U.S. farmers will be able to compete for an estimated $2 billion in sales to Iran, Libya and Sudan under new rules effective today, top Clinton administration officials said yesterday.

The long-awaited rules put in place a policy change announced by the Clinton administration on April 28 to exempt sales of food, medicine and medical equipment from U.S. economic sanctions. Iran, Libya and Sudan are forecast to import an estimated 12 million tons of grain in 1999 and 2000, Agriculture Undersecretary Gus Schumacher said.

Treasury Deputy Secretary Stuart Eizenstat told reporters the new regulations establish an expedited licensing procedure for bulk commodity sales to the three countries, which remain under general U.S. sanctions because of their suspected support of international terrorism.

For sales of other food, medicine and medical equipment, a two-step licensing procedure has been established, he said. Food is limited to those agricultural products ultimately consumed by humans or animals, which excludes cotton and tobacco, Eizenstat said.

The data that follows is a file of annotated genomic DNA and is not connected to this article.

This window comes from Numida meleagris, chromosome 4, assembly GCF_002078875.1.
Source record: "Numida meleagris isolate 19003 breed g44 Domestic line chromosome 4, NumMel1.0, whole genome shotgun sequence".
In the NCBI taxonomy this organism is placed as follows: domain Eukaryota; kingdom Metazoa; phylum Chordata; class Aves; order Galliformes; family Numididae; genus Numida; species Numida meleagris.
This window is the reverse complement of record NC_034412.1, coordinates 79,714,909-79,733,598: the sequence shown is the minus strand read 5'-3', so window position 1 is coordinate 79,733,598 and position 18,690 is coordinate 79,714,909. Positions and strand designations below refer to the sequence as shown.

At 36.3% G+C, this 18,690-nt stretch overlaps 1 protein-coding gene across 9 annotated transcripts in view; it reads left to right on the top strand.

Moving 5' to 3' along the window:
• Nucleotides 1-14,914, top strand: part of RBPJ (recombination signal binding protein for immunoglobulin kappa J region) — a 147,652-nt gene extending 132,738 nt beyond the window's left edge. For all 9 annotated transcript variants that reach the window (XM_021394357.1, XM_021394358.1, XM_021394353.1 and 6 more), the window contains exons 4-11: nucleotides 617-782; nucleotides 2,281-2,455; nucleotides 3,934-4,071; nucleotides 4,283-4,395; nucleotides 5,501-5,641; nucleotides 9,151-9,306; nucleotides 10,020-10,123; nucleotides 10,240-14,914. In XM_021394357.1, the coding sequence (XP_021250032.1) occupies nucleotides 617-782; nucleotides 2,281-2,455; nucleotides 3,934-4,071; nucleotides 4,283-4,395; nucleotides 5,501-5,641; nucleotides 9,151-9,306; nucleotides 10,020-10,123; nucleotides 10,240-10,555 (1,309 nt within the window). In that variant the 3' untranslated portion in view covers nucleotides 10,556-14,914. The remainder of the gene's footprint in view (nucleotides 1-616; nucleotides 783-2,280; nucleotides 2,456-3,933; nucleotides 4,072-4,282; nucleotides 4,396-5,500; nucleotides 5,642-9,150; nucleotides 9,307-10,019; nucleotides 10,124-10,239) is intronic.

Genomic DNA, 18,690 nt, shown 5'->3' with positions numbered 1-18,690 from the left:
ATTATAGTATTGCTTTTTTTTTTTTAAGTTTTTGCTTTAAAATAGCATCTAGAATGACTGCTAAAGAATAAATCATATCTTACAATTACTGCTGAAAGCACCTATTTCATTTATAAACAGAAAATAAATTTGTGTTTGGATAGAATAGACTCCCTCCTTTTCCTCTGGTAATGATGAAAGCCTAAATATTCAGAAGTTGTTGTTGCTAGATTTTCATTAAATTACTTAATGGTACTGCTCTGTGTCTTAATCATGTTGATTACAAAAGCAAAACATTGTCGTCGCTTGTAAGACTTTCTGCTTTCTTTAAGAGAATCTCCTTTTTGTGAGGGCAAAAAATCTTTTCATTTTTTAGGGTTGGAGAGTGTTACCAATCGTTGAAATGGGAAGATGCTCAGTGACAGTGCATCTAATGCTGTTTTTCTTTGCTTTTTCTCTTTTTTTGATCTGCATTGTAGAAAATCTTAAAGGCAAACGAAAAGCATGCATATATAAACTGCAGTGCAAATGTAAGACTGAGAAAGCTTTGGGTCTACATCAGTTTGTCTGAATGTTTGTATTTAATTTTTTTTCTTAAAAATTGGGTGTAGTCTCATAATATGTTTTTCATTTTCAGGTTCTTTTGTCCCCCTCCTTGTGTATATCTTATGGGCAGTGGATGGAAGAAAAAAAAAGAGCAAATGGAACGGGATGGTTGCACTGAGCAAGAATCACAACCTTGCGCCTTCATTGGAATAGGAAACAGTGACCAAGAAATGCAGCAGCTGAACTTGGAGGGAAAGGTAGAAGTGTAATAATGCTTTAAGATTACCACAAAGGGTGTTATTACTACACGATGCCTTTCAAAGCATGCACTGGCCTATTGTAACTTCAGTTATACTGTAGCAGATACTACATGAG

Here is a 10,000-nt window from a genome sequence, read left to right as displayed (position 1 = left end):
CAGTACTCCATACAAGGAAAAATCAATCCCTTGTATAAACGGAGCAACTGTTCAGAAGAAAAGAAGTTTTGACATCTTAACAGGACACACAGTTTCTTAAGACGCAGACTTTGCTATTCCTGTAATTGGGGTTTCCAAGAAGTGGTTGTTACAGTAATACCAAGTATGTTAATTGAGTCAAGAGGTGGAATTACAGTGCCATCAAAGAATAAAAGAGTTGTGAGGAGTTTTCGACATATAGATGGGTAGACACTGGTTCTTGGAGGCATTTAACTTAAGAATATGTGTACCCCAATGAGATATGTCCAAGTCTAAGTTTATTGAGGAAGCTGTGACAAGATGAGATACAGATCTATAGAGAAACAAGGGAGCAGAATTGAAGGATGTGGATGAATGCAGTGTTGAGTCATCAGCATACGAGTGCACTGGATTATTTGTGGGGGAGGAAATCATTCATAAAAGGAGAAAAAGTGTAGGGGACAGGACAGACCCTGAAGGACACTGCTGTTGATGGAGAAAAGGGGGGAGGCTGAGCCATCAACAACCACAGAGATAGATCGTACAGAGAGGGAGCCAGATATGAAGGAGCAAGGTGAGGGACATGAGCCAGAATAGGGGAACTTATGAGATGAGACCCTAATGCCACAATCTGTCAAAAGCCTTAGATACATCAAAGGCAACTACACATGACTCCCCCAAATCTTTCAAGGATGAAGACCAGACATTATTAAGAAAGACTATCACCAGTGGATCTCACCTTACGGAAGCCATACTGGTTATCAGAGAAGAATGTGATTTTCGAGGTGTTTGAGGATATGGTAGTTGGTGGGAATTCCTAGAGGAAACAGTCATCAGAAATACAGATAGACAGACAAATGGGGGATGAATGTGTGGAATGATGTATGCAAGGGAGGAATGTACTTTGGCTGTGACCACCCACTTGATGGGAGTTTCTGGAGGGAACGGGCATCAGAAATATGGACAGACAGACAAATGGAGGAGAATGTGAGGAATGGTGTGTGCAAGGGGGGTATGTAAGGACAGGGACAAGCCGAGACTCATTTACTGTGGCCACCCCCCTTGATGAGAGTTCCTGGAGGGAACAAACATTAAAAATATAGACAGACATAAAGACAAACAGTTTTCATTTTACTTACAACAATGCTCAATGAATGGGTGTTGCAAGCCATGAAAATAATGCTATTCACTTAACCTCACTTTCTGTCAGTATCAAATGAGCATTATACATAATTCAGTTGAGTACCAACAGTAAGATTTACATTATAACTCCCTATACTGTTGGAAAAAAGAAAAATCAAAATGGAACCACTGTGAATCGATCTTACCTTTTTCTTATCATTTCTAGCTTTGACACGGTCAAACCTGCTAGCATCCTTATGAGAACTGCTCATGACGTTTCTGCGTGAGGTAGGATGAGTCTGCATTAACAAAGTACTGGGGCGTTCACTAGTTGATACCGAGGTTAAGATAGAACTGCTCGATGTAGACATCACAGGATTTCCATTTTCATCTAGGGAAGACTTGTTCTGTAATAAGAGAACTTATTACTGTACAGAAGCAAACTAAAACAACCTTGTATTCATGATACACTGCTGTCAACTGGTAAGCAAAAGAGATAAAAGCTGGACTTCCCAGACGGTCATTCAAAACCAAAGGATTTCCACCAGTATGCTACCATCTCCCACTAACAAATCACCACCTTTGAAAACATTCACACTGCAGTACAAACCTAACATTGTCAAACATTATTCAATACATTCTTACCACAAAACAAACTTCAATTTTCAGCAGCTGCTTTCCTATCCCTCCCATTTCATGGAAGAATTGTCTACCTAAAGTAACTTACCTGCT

U.S. farm products "are likely to be extremely competitive" in the three countries because of a huge domestic surplus that has depressed U.S. commodity prices, Schumacher said. Administration officials estimate that the rule change could generate $500 million in U.S. farm exports.

Iranian newspapers yesterday quoted a deputy trade minister as saying Iran was unlikely to buy from the United States until all sanctions were lifted. Eizenstat said it was unclear whether that represented an official view or just the speaker's opinion.

"The key is, our products will be available" if those countries want to buy, he said.